Glacier FarmMedia COVID-19 & the Farm

Chicago soybeans drop, new corn slips as big harvests near

U.S. soybean futures fell on Tuesday to a more than one-year low, weighed down by favourable crop conditions and weather that point to a bumper harvest.

Corn prices were mixed and U.S. wheat rebounded modestly after the previous day’s one-year low.

“For summer crops right now, the path of least resistance is lower because there’s just not a legitimate weather threat out there now,” said Shawn McCambridge, an analyst at Jefferies Bache in Chicago.

Chicago Board of Trade August soybeans, in delivery mode, dipped 0.4 per cent, or 5-1/2 cents, to $13.24-1/4 per bushel, touching the lowest nearby price since June 2012. New-crop November soybeans fell 1.4 per cent, or 16 cents, to $11.67-1/4 a bushel (all figures US$).

“The trade is (seeing) a large increase in production this year and the stocks year over year, and I think it’s still weighing on the market,” said Bill Nelson, an analyst at Doane Advisory Services.

Weakness in U.S. stocks and in crude oil, tied to soybeans and corn through biofuels markets, hung over the crops.

Nelson said the U.S. Environmental Protection Agency’s (EPA) statement that it would use its authority to lower the volume goal for biofuel use in 2014 added to the negative tone around soybeans. Soybean oil is used to make biodiesel.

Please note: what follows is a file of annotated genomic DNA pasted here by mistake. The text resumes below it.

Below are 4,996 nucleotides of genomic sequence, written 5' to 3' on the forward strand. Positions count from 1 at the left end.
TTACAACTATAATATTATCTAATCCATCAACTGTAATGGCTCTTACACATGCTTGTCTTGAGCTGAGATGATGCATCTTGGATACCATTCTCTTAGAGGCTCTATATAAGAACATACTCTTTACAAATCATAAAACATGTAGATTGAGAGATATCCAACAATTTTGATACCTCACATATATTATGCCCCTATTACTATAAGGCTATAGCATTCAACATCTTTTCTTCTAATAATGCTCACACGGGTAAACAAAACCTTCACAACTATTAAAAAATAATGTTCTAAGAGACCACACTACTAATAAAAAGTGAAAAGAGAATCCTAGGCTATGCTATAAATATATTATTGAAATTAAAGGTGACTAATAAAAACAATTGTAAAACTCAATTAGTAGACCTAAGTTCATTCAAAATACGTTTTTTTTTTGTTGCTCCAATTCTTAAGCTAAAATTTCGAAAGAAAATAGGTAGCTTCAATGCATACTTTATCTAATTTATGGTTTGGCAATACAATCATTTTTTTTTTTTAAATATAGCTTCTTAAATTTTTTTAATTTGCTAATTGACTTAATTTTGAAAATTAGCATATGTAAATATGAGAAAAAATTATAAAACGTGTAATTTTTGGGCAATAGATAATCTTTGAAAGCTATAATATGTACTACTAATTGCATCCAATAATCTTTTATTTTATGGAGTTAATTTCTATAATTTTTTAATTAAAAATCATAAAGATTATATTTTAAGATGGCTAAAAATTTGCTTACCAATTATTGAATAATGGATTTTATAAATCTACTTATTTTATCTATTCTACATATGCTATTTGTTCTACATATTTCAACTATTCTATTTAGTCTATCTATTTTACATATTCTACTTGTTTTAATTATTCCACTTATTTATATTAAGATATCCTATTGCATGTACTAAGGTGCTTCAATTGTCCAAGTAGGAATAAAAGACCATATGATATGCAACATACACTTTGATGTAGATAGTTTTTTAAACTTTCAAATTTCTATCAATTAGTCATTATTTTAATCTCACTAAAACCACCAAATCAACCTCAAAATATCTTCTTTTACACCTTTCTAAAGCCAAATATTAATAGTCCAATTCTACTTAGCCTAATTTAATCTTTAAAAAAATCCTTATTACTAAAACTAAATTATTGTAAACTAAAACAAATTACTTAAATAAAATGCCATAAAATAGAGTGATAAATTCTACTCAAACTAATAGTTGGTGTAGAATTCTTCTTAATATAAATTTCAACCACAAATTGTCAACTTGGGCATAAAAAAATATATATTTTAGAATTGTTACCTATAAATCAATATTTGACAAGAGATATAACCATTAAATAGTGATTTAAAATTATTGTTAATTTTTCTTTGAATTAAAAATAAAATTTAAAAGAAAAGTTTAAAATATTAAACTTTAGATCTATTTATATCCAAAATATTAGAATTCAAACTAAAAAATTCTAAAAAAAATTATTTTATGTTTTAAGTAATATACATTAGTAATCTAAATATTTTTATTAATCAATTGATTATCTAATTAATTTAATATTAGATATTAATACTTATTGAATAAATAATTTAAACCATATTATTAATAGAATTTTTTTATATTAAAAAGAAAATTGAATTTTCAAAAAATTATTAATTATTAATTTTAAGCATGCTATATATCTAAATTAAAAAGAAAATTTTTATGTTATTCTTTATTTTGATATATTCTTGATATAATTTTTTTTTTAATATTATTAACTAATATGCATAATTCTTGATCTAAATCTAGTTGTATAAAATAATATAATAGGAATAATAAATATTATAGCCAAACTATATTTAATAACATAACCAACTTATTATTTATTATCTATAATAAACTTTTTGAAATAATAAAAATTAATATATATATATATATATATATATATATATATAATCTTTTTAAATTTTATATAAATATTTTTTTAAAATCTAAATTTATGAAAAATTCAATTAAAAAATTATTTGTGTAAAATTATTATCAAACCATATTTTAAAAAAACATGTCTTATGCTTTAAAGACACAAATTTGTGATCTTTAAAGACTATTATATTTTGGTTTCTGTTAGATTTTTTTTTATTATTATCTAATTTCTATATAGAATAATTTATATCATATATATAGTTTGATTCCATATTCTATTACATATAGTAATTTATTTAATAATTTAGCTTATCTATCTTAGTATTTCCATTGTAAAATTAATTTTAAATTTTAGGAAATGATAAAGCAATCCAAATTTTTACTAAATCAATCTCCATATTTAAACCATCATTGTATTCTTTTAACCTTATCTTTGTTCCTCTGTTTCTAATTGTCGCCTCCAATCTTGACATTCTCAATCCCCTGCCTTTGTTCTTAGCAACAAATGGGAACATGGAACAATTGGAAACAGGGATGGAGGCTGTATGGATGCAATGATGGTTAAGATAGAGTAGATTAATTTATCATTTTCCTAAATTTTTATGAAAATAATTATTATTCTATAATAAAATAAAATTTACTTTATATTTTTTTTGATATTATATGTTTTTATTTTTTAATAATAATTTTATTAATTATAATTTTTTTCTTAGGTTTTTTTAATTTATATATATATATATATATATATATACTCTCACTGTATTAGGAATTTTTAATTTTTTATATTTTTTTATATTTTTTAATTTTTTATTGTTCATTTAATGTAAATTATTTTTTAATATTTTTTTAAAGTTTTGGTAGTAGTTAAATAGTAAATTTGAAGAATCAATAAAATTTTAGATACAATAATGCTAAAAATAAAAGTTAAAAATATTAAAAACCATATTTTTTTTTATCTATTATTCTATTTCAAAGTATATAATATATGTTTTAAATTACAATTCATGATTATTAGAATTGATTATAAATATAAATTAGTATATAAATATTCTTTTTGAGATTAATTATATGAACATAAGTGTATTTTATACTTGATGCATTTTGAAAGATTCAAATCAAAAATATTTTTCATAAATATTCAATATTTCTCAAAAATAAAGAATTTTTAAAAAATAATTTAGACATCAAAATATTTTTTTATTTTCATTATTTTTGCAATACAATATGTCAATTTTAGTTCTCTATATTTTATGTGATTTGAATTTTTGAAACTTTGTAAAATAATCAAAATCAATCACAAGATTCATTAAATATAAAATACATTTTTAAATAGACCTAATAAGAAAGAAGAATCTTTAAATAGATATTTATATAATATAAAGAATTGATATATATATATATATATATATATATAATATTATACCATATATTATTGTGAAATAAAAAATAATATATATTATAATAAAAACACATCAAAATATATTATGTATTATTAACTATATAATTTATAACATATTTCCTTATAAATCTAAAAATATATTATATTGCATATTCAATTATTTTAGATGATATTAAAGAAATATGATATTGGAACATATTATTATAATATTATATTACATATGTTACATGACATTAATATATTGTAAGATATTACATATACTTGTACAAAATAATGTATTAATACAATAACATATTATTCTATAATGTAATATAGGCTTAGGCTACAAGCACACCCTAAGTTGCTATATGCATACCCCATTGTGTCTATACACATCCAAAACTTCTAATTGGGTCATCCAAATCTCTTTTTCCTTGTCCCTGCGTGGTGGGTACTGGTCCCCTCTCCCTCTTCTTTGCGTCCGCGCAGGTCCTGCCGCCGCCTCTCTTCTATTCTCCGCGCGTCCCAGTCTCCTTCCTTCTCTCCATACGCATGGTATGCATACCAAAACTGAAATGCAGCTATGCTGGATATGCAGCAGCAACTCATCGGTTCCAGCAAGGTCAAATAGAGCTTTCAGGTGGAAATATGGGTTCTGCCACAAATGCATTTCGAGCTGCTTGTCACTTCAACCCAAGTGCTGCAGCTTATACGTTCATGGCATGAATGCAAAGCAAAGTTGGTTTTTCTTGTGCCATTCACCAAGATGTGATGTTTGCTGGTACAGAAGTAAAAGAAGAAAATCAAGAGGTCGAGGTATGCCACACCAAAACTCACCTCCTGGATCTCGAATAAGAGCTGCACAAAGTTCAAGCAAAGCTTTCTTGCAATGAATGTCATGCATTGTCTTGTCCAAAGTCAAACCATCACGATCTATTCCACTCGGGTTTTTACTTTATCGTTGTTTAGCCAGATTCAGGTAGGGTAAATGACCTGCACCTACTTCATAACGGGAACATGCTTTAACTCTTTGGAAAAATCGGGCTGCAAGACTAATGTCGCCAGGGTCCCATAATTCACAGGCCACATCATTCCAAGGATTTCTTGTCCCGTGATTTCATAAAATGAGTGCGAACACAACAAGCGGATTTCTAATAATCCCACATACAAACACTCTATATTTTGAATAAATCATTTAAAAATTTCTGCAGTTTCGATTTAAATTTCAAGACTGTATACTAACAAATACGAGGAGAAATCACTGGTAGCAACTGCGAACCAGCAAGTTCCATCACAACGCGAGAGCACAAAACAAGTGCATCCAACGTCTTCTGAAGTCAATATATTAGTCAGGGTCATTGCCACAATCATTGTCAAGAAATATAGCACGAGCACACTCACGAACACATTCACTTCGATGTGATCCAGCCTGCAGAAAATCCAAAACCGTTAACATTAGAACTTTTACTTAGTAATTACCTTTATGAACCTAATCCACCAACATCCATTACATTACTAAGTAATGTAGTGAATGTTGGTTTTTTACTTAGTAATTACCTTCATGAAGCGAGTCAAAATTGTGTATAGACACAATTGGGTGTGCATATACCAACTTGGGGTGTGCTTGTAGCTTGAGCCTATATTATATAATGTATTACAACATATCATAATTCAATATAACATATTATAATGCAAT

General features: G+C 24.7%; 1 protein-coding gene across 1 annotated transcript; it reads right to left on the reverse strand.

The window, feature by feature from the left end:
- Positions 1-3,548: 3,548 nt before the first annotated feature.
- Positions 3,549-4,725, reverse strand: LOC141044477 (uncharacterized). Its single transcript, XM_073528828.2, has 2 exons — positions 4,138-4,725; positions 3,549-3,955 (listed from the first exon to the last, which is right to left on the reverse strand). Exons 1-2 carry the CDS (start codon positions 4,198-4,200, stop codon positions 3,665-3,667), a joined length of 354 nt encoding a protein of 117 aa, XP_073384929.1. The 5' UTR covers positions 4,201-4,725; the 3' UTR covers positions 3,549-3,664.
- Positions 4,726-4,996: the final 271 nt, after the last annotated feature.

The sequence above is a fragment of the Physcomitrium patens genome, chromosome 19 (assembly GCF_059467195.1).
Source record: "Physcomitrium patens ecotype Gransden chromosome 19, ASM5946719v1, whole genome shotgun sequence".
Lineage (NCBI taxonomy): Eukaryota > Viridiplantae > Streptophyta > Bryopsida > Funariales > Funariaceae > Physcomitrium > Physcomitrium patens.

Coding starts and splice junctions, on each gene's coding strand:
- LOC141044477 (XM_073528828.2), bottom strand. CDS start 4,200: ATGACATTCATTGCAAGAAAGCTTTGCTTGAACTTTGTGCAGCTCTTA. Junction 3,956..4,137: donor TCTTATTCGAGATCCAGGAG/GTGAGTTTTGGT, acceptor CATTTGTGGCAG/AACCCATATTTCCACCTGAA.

Condition ratings for U.S. corn and soybeans edged higher in the latest week, spurred by improving crop health in Illinois, U.S. Department of Agriculture data showed on Monday after U.S. markets had closed.

The USDA said good-to-excellent ratings, the highest ranking, for both corn and soybeans rose one percentage point to 64 per cent as of Aug. 4, slightly beating market forecasts.

Chicago September corn rose 0.6 per cent, or three cents, to $4.72-1/4 per bushel, bouncing modestly after matching the previous day’s lowest nearby price since October 2010, supported by tight old-crop stocks. Archer Daniels Midland, one of the world’s top agricultural trading houses, on Tuesday warned a delayed U.S. corn harvest will keep crop supplies tight.

New-crop December corn slid 0.3 per cent, or 1-1/4 cents, to $4.59-1/4 a bushel.

McCambridge said there was some support for grains from short-covering “but they’re not going to get too ambitious because the fundamentals are still bearish.”

Investment bank Goldman Sachs Group boosted its forecast of the U.S. corn crop on Tuesday due to good crop weather, and lowered its price forecast for CBOT corn to $4.25 per bushel from its previous forecast of $4.75.

Corn in west-central Iowa, the top U.S. corn state, was on track for big yields but needs rain to ensure that grain kernels fill out to their full potential, surveyors on an annual crop tour reported on Tuesday.

CBOT September wheat gained 0.8 per cent, or 5-1/4 cents, to $6.50-1/2 a bushel after slumping to a low of $6.41-1/2 on Monday, the weakest level for a nearby contract since June 2012.

Egypt’s main wheat-buying agency, the General Authority for Supply Commodities, bypassed U.S. supplies and instead bought 120,000 tonnes of Romanian and Ukrainian wheat for shipment Sept. 21-30.

— Rod Nickel is a Reuters correspondent based in Winnipeg. Additional reporting for Reuters by Nigel Hunt in London and Naveen Thukral in Singapore.

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